Life has a curious way of imitating art. Ask Debra Saalfield.
Eleven years ago, she auditioned for a part in the Naples Players’ production of “Ballroom.” To do so, she had to take eight weeks of ballroom dance classes — and when she was cast as the musical’s disco instructor, the theater company paid for her to have three additional months of private lessons.
The hope was that Saalfield would convincingly portray the part of a dance teacher. But the results were much more than academic.
“I got hooked,” she said. “It was no more musicals for me. It was strictly ballroom.”
Eventually, Saalfield also began competing. Her partner is Tomasz Mielnicki, who is also her instructor; they have been dancing together for three years. The style of dance they perform is called American Smooth, and it’s composed of four dances: foxtrot, tango, waltz and Viennese waltz. Mielnicki is also the 2007 and 2009 World Professional American Smooth Champion.
Of the four American Smooth dances, foxtrot is Saalfield’s undeniable favorite.
“It lets more of my personality out,” she said. “I get a little sassy.”
Saalfield and Mielnicki recently returned from the Ohio Star Ball Championships in Columbus, Ohio, where Saalfield — who dances using the name Debra Rolquin — took home the 2010 American Smooth Pro-Am Rising Star award in the B Division age group. There were 32 other couples in her division, and since Ohio Star Ball is an international competition with thousands of entrants overall, taking home a trophy was a special honor.
“No one goes to Ohio unless those students are extraordinarily prepared,” Saalfield said.
Saalfield and Mielnicki also competed in the Pro-Am Scholarship for American Smooth at Ohio; it’s considered an accomplishment to make the finals, which would be the top six competitors, Saalfield said. She and Mielnicki placed seventh.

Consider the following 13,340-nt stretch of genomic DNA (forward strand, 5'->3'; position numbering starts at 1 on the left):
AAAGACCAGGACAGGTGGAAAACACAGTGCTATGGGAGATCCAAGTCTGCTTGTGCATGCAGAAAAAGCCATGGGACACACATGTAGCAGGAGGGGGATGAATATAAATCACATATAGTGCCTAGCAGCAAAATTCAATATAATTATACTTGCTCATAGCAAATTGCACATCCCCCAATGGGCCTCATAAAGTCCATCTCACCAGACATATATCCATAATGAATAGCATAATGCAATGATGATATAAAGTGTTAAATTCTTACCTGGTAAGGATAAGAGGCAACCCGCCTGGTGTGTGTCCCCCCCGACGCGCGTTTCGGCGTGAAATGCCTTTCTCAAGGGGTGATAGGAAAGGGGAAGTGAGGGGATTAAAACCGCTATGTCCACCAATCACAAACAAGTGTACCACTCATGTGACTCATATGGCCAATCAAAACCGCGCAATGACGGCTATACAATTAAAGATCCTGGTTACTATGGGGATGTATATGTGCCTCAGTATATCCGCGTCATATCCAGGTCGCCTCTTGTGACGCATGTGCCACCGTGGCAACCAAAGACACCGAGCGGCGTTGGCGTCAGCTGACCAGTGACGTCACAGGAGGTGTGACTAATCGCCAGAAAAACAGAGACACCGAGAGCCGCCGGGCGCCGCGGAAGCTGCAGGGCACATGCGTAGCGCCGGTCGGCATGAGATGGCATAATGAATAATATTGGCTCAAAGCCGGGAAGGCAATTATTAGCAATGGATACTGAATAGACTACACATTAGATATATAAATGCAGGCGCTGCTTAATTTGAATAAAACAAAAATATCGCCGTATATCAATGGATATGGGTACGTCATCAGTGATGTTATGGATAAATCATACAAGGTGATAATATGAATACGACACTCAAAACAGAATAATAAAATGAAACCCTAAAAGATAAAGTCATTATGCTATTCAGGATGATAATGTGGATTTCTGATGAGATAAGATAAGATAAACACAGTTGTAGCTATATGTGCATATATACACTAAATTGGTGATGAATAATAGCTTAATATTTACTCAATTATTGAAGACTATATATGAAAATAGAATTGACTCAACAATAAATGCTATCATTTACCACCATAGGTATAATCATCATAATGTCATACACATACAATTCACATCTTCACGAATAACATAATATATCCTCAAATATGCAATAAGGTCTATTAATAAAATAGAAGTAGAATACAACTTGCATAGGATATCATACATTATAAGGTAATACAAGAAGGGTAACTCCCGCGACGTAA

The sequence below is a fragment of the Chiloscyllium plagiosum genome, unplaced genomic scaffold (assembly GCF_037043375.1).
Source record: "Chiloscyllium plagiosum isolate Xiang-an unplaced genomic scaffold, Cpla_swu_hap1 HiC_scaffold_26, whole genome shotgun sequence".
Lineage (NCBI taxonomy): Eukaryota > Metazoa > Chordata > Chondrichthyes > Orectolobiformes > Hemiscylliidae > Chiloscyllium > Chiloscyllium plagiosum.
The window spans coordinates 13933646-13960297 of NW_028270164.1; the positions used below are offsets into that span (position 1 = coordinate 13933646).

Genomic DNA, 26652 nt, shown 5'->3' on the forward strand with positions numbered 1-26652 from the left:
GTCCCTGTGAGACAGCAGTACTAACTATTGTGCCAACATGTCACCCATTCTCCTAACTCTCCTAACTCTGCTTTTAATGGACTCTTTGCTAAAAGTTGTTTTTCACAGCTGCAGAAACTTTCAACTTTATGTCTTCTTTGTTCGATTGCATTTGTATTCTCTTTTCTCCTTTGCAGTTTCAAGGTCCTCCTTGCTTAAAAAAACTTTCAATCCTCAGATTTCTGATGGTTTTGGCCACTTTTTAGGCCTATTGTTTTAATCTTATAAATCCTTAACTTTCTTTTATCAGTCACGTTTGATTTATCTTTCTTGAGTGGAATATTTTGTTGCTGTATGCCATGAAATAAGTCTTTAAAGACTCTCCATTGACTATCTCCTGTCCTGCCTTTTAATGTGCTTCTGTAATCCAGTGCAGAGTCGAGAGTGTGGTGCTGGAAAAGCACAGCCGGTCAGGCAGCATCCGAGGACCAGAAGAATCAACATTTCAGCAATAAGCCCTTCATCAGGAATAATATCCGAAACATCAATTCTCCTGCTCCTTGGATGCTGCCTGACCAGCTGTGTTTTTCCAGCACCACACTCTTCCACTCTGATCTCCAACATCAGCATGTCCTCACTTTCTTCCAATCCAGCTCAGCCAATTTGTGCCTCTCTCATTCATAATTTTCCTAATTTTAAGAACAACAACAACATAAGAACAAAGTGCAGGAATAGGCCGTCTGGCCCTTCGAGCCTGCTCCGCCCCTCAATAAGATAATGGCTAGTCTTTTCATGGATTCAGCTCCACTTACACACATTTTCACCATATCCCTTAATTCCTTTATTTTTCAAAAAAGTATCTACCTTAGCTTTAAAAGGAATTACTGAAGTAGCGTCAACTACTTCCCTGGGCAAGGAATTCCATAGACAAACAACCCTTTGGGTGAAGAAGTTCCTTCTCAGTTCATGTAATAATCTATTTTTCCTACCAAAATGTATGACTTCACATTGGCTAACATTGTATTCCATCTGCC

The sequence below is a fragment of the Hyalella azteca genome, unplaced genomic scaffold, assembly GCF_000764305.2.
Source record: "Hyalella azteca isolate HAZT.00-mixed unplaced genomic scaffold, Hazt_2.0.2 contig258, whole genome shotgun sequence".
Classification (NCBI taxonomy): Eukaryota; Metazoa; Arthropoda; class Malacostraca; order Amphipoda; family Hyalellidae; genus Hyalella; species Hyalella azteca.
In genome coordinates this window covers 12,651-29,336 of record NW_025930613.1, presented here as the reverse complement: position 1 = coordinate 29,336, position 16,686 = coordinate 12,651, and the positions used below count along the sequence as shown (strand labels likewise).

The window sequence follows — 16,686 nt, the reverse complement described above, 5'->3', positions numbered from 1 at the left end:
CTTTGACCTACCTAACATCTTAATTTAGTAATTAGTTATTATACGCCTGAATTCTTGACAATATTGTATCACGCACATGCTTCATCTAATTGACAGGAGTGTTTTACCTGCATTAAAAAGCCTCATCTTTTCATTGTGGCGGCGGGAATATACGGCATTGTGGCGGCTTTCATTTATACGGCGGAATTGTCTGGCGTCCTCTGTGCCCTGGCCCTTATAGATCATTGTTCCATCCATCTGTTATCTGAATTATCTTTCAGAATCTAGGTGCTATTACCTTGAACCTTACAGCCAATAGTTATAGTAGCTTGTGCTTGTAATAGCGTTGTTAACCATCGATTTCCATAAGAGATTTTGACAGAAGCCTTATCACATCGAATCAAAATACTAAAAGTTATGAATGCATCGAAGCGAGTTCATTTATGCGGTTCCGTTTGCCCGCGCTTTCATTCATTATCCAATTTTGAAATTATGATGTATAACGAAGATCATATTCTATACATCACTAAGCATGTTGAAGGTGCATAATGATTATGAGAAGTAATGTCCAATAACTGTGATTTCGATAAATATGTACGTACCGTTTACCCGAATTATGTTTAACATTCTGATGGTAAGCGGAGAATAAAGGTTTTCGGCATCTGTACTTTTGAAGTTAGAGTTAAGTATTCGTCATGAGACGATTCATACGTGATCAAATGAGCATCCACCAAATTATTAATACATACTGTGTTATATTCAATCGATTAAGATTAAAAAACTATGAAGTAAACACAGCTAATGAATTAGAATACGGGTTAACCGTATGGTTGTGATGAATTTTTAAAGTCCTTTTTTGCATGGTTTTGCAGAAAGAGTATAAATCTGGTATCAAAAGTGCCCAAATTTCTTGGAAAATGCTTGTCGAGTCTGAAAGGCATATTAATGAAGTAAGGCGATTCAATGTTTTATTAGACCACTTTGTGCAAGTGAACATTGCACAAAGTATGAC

Still, Saalfield notes it was a dramatic improvement over her September performance at a competition in Orlando. Then, she also entered a Rising Star category — but the contest was a few days after she wed her husband Steven, and Saalfield admits she simply couldn’t muster the attitude she needed to compete.
“I was terrible,” she said. “I just did not have it together.”
The experience helped her gain focus, however, and when Ohio Star rolled around two months later, she was ready to step out onto the dance floor. Preparation is an essential part of the sport: When she and Mielnicki are gearing up to compete, they practice eight to 10 hours a week in the studio together, and Saalfield also rehearses independently, performing her routine without her partner.
Post-competition, she and Mielnicki review video of themselves dancing. That’s not necessarily a pleasant task, Saalfield explained.
“To look at yourself on video is a frightful thing,” she said, “but that’s what you have to do.”
After all, Saalfield loves the sport. She describes dancing as “the best form of movement for your body, mind and spirit you can do,” and would dance 20 hours a week, if she could. She even entertains the idea of becoming an instructor herself one day, she said — a clever quirk of fate for a woman who started dancing because she was asked to play a dance teacher on the stage.
“I can do this sport the rest of my life, and become proficient enough to make it part of my career forever,” she said.